Alexander the Great, one of the greatest military generals who ever lived, conquered almost the entire known world with his vast army. One night during a campaign, he couldn’t sleep and left his tent to walk around the campground,
As he was walking he came across a soldier asleep on guard duty – a serious offense. The penalty for falling asleep on guard duty was, in some cases, instant death; the commanding officer sometimes poured kerosene on the sleeping soldier and lit it.
The soldier began to wake up as Alexander approached him. Recognizing who was standing in front of him, the young man feared for his life.
“Do you know what the penalty is for falling asleep on guard duty?” The General asked the soldier.
“Yes, sir,” he responded in a quivering voice.
“Soldier, what’s your name?” demanded the great Conqueror.
Alexander the Great then looked the young soldier straight in the eye. “Soldier,” he said with intensity, “either change your name or change your conduct.”
Our word of the week, “conduct,” is one of those unique English words that has one spelling, but two pronunciations depending on whether you’re using it as a verb or a noun. English Bibles use the word both ways. You will recognize it when you read the following two verses.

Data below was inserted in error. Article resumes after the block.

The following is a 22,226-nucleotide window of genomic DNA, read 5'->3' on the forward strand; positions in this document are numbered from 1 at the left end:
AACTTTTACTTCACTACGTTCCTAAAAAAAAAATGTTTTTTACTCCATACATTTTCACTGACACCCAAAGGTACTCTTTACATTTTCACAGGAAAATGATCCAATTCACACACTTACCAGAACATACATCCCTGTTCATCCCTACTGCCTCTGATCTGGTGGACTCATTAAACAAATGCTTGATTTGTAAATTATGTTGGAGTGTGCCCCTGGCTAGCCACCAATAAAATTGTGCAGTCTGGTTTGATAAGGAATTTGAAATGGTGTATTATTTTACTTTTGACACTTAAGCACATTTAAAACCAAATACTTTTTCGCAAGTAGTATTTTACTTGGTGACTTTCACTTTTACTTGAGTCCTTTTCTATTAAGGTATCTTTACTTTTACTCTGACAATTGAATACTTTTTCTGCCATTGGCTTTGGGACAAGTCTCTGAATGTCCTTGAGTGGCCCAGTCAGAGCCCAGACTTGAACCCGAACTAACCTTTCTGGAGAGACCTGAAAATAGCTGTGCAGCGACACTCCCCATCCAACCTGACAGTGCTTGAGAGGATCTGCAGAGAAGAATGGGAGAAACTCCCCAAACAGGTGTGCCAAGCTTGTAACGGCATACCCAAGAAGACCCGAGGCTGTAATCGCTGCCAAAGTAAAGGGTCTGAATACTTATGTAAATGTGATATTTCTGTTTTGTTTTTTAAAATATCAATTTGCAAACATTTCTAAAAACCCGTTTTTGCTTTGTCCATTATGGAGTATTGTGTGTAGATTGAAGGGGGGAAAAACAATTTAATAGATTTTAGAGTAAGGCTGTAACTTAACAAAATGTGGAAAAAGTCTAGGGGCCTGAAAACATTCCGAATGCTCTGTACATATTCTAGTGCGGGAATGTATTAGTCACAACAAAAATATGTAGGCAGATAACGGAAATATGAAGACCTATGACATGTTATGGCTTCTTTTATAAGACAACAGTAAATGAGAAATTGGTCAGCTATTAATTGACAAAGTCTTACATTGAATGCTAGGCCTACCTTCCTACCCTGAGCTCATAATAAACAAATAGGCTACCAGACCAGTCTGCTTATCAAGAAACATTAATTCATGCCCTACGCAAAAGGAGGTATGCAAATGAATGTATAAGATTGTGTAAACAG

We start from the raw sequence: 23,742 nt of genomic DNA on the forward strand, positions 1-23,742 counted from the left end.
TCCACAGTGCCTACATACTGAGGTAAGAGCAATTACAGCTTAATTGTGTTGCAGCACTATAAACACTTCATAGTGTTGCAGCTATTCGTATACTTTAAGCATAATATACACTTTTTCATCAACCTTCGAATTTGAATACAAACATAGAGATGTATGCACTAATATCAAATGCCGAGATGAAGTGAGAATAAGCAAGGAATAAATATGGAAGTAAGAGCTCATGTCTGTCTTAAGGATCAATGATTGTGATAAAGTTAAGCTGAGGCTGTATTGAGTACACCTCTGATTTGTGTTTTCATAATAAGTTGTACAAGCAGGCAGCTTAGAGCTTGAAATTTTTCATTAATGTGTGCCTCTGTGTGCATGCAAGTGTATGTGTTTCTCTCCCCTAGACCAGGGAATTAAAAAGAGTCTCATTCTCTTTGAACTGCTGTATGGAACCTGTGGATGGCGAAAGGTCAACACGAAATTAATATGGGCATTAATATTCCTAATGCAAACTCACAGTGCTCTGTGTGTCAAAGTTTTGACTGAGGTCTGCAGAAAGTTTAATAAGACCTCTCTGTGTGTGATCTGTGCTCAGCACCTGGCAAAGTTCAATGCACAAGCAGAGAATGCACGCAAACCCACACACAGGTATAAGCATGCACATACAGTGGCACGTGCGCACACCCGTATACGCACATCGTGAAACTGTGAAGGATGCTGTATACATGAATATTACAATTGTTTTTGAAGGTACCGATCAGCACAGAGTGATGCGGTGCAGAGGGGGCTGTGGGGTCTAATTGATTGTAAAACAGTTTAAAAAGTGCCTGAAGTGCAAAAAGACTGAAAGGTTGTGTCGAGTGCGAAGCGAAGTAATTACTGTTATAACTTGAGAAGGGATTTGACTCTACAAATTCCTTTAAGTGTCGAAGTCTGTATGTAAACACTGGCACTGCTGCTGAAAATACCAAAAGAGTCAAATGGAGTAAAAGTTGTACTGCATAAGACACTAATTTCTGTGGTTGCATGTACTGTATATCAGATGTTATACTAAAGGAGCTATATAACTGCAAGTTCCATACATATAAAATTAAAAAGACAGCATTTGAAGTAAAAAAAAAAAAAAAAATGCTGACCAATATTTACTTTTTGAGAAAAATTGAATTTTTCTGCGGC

“I write so that you will know how one ought to conduct himself in the household of God, which is the church of the living God, the pillar and support of the truth. (1 Tim. 3:15. NASU)
“Keep your conduct among the Gentiles honorable, so that when they speak against you as evildoers, they may see your good deeds and glorify God on the day of visitation.” (I Pet 2:12, ESV)
Our conduct has to do with manner of life. Behavior. Deportment. It means to act in a certain manner. Or to acquit. As “he acquitted himself well under extreme pressure.”
According to the Oxford dictionary, “conduct” is from an old Latin word that means “brought together.” The term originally denoted a provision from safe passage. Later the verb sense “lead, guide, arose hence to manage. Later the word was used regarding the of management of oneself in terms of behavior.
Our safe passage in our journey to eternity depends our conduct. In the previous two passages, Christians are reminded to conduct themselves appropriately as members of God’s family, His church.
We often remind our children that their behavior is a reflection, for good or bad, upon the family name. Those who wear the name “Christian” ought to conduct themselves in a certain way.
Peter says our conduct should be honorable among unbelievers and evil doers. Honorable means “beautiful by reason of heart and life; and hence praiseworthy; morally good; noble. It carries the idea of beauty, comeliness; admirable.” We must be the “beautiful people” of the world in righteous conduct.
The Christian’s conduct should be holy. The Bible says, “but as he who called you is holy, you also be holy in all your conduct.” (1 Pet 1:15, ESV) To be holy is to be set apart for God. Sanctified from a sinful life style. Morally pure, upright and undefiled.
The apostle Paul says we are to put off our “former conduct, the old man who grows corrupt according to the deceitful lusts” Instead we are to be renewed in the attitude of our minds and put on the new person created in righteousness and holiness (Eph. 4:22-23).
What God is saying to us is this: “Only conduct yourselves in a manner worthy of the gospel of Christ” (Phil. 1:27, NASU). You wear the name of Christ. Conduct yourself accordingly. Or else change your name!
–Ken Weliever, The Preacherman